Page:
Consumers gloomy on house prices
A new survey shows two-thirds of Australians believe property prices are vulnerable to a crash.
The CoreLogic - TEG Rewards Housing Market Sentiment Survey showed 67% of respondents believe the housing market could see a substantial downturn in dwelling values. Respondents’ gloomier outlook was also evident in their expectations that dwelling values could rise. Only 31% of respondents said they expected house prices to rise over the coming six to 12 months.
CoreLogic said its recent forecasts, along with those of Moody’s Analytics, predicted that dwelling values are likely to fall, albeit not significantly or for an extended period of time.
“Home values are already trending lower in Perth and Darwin with both cities recording a peak to current fall of 4.6%. Additionally, the pace of capital gains in Sydney and Melbourne, where dwelling values have surged higher over the past two growth cycles, is moderating in what has been a controlled trajectory to date,” the company said in a release.
Consumer sentiment was dampened across most regions, with pessimism most prevalent in Tasmania and Sydney. Only 40% of Tasmanian respondents and 50% of Sydney respondents indicated that they thought now was a good time to buy a home.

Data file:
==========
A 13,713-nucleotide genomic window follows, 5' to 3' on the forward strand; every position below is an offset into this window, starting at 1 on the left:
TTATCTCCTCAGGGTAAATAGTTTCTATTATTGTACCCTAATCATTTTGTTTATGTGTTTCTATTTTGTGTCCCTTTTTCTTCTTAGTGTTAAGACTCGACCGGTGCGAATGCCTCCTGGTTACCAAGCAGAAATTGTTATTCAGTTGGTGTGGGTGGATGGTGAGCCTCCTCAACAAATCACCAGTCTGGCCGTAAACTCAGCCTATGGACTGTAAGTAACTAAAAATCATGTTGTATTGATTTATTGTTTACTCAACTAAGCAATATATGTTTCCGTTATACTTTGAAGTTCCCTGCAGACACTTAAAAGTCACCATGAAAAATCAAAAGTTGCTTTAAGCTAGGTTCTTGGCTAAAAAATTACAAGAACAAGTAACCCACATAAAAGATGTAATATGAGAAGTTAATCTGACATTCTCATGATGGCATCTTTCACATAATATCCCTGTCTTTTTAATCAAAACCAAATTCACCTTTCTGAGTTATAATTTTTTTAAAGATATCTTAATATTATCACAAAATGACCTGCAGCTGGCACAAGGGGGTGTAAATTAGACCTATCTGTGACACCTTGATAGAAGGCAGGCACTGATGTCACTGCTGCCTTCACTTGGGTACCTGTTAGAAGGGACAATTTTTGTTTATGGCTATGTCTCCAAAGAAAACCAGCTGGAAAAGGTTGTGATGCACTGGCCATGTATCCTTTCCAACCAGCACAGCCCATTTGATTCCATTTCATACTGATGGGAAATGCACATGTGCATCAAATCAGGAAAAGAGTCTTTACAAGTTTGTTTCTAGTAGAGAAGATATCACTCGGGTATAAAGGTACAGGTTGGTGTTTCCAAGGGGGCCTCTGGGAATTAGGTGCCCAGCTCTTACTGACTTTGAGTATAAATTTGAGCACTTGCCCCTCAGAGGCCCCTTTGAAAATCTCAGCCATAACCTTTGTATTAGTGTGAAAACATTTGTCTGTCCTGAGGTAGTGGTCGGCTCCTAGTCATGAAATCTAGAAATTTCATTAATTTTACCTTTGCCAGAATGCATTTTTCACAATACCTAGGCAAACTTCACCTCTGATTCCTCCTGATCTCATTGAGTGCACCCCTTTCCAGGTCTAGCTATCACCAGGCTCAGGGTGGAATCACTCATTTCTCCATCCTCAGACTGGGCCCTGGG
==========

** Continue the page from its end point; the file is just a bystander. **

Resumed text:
The report comes on the heels of Genworth's recent Streets Ahead report, which showed a decline in homebuyer sentiment following three consecutive quarters of rise.
In spite of pessimism over house prices, respondents did signal they expect home loan rates to remain stable. Nearly two-thirds of respondents said they expected stable rates over the coming year, while slightly more than 25% predicted rates would rise. Only 7% of respondents, however, expected mortgage rates to fall, signalling that consumers believe rates may be at the bottom of their cycle.
“With bank funding costs moving higher, there is some risk that mortgage rates will increase outside of any movements from the Reserve Bank’s overnight cash rate,” CoreLogic RP Data research director Tim Lawless said.
Out-of-cycle rate hikes ahead?
Could banks continue to hike mortgage rates in spite of inaction by the RBA? Read our analysis here.